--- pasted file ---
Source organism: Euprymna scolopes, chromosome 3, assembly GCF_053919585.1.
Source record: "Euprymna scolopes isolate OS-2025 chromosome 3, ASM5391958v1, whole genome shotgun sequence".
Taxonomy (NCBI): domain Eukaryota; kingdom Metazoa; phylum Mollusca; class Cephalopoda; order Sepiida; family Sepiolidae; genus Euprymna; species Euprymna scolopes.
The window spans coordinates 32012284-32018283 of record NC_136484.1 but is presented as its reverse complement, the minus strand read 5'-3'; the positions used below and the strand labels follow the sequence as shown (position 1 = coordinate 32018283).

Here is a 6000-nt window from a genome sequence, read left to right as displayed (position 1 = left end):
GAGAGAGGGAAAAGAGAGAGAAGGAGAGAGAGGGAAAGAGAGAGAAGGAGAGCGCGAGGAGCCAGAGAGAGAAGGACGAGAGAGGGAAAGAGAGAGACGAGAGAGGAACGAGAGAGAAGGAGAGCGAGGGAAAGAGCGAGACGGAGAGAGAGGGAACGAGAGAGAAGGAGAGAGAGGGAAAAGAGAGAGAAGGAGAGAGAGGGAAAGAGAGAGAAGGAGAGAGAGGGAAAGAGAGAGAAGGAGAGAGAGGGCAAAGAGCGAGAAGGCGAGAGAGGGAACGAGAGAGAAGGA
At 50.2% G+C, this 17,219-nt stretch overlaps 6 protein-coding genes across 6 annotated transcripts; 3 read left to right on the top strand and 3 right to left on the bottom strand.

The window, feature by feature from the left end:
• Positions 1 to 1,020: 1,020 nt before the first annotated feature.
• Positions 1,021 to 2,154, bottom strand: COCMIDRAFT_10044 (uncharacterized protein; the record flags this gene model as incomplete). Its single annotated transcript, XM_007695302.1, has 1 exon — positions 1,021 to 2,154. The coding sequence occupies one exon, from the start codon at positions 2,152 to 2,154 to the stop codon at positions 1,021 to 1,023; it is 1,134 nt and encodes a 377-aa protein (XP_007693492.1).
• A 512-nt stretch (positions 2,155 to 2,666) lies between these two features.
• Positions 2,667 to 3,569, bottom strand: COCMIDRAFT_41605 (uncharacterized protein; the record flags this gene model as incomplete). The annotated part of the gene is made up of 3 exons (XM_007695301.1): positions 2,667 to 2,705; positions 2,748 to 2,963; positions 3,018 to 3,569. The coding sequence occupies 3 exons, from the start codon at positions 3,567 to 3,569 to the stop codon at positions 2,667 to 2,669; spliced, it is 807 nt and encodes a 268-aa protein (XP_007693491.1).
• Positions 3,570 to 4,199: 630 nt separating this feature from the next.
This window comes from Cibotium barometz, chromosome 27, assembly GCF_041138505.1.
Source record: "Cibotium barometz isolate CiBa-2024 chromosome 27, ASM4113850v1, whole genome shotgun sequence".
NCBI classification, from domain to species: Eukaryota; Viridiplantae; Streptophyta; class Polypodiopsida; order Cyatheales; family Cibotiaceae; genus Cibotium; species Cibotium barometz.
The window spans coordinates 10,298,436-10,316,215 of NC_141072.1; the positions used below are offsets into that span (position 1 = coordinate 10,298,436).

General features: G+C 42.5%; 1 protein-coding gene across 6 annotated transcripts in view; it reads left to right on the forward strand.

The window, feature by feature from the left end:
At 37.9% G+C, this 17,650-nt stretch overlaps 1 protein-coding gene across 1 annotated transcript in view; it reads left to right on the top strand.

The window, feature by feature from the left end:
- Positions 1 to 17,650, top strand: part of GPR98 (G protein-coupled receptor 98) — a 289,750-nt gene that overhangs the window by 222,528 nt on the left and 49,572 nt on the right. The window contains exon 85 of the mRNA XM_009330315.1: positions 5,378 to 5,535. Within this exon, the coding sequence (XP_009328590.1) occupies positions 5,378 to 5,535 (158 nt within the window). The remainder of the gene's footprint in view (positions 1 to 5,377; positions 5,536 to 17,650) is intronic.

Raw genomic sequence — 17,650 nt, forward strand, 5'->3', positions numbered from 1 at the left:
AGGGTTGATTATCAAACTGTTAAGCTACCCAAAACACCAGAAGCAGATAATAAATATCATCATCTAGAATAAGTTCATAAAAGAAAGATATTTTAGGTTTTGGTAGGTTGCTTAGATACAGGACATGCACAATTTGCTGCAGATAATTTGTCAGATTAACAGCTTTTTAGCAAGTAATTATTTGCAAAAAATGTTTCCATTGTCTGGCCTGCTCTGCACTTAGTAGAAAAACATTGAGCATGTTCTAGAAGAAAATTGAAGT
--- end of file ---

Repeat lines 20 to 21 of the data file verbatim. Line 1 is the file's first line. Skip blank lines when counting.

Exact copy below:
At 37.9% G+C, this 17,650-nt stretch overlaps 1 protein-coding gene across 1 annotated transcript in view; it reads left to right on the top strand.

The window, feature by feature from the left end: